The associations between vectors G, GD and vectors MV and VT both for Euclidian and Covariance metrics were estimated by the Pearson correlation coefficients. We assume that (i) the expression of the gene log-signal in a patient is normally distributed, (ii) expression values of a gene across patients are independent, and (iii) for all genes there are no dependences of between-patient distances according to gene expression and between-patient distances according to viral titer values. The method detects linkage of genes with viral titer as statistically significant deviations against the point (iii), i.e., differences in correlation coefficients from 0. The statistical significance of correlation coefficients may be calculated using Fisher's Z transformation[16] for correlation coefficients which is distributed normally with mean zero and variance 1/[{k(k−1)/2}−3]. We can alternatively estimate the significance of R2 (the square of the correlation coefficient) assuming a beta distribution with 0.5 and k(k−1)/2 degrees of freedom. If we take into consideration that there is a weak mutual dependence between each pair of patient distances with the same patient is in both pairs, the significance estimation according to beta distribution with 0.5 and k(k−1)/4 degrees of freedom will compensate this weak mutual dependence of inter-patient distances.

MV and VT relationship and selection of VT-linked genes

In order to take into account both Euclidean and Covariance measures of proximity in the selection of VT-linked genes, the analysis was done as follows. A multidimensional scaling[17] was applied to reduce the dimensionality of the k(k−1)/2 space. Namely, the mutual proximities of gene (G) and gene-day (GD) vectors estimated through their correlations with MV and VT vectors (vectors are prepared according to Euclidean and covariance measures) were represented by two-dimensional Euclidean distances in the principal component analysis (PCA) [12] space. Two principal components (PC1 and PC2) were detected according to 8 initial variables, these variables being correlation coefficients for vector pairs (Gcov-MVcov), (GDcov-MVcov), (Gcov-VTcov), (GDcov-VTcov), (Geu-MVeu), (GDeu-MVeu), (Geu-VTeu), (GDeu-VTeu) across all gene-days. The first principal component appears to be defined by correlations of G and GD vectors with MVcov and MVeu vectors, and the second one by correlations of G and GD vectors with VTcov and VTeu vectors. This implies that gene (G and GD) correlations with two MV vectors are independent from gene correlations with two VT vectors, and therefore the general variability of patients according to gene expression is not related to the response to the combination therapy of patients.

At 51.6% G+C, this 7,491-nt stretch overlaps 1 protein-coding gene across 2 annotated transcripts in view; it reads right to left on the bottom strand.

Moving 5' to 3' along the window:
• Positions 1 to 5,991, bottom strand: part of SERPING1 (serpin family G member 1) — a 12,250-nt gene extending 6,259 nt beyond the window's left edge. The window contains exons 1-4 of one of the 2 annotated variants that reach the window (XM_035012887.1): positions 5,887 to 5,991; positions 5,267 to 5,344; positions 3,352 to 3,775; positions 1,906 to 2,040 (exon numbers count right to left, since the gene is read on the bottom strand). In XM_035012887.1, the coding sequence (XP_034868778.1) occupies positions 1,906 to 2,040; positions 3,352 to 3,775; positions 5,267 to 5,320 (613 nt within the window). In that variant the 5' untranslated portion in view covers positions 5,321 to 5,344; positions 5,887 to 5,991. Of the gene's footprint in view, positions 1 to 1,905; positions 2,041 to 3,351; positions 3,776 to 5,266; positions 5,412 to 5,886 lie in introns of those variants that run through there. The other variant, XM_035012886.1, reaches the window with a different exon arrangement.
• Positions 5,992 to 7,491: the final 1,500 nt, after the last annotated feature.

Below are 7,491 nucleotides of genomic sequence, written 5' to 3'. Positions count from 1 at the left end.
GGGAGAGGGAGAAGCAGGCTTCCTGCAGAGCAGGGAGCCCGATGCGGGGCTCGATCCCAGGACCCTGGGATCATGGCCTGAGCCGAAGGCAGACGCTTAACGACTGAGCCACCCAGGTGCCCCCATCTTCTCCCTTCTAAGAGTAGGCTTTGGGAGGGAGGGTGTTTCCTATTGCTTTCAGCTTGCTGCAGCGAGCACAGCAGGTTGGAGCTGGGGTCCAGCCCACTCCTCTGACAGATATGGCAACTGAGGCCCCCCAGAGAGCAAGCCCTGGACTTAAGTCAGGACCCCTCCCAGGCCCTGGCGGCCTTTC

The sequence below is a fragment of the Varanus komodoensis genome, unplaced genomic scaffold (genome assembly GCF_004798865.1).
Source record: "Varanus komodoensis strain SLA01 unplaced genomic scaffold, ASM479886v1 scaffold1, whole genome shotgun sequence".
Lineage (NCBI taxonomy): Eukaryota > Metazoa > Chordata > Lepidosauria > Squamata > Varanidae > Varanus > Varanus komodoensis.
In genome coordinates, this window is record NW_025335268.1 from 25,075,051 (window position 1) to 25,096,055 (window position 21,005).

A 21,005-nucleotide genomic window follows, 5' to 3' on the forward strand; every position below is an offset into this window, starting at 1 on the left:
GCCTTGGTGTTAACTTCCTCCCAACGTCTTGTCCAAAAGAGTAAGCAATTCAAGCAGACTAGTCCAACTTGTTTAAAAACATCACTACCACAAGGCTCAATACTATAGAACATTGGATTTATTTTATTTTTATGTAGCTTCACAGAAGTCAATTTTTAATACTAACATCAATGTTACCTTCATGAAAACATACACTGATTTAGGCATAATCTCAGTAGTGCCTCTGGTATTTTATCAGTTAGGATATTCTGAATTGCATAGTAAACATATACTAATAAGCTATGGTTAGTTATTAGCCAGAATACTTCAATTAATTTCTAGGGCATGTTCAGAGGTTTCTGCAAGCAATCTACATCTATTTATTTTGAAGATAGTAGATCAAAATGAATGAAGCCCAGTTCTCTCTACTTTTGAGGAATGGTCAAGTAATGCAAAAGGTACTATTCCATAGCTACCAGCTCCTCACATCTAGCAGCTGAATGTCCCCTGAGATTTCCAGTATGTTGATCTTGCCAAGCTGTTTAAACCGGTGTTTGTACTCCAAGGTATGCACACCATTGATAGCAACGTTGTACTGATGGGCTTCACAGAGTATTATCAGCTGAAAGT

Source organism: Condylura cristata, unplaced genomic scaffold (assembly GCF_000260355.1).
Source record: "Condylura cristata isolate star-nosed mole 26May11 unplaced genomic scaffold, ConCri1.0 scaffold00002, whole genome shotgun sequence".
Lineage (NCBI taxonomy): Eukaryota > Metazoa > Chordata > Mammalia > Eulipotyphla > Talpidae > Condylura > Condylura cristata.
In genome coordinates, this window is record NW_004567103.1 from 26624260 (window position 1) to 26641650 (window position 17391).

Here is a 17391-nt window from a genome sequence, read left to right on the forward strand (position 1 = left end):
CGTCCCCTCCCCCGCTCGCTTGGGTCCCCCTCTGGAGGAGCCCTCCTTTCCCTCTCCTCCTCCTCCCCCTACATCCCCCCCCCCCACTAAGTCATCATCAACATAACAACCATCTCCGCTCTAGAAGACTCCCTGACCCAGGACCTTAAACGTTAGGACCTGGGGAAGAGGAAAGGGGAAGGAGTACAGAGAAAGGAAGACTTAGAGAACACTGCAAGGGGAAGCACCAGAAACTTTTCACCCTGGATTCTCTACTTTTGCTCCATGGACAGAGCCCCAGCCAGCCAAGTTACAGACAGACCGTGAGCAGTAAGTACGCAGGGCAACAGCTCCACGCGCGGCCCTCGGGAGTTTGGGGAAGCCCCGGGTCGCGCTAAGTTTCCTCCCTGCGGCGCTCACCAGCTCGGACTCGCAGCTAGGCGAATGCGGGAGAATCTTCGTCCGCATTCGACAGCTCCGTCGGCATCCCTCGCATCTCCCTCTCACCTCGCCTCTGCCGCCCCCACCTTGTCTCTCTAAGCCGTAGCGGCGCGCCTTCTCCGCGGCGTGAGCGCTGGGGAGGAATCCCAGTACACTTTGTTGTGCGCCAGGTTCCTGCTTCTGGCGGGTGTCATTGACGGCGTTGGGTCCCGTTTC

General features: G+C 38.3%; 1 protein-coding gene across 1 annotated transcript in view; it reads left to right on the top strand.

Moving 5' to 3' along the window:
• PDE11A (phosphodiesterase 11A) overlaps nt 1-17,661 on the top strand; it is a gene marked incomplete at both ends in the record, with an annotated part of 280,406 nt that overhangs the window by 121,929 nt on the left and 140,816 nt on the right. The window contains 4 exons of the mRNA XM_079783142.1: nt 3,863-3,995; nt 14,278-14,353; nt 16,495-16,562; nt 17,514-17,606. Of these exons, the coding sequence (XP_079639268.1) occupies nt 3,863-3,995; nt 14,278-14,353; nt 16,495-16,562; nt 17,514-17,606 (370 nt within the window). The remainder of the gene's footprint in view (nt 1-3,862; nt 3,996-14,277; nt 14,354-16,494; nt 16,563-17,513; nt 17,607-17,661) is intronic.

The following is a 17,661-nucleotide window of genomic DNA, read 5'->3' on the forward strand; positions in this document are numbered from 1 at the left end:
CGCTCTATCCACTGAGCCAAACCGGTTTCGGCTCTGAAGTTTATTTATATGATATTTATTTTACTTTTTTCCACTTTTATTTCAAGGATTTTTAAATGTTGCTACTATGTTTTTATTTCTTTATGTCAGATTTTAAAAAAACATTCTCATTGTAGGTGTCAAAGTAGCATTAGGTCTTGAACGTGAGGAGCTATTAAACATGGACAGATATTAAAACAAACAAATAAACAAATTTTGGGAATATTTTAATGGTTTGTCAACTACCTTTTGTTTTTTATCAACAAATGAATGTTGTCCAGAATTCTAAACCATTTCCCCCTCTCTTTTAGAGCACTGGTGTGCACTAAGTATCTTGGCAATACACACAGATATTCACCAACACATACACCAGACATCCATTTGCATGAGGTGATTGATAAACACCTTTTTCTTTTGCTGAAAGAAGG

The deviation of some GD-vectors from the core of their distribution in the multi-scaling space in the direction of VT vectors (i.e. at PC2 direction) indicates a link of these gene-days (and genes) with viral titers. As the initial criterion for gene-day detection the PC2>threshold was used. The statistical significance of such gene detection was checked by Fisher's Z-test and via beta distribution for correlation coefficients of G(GD) vectors regarding VTcov vector. Both tests used an adjusted number of degrees of freedom to compensate for a weak inter-dependence of vector coordinates.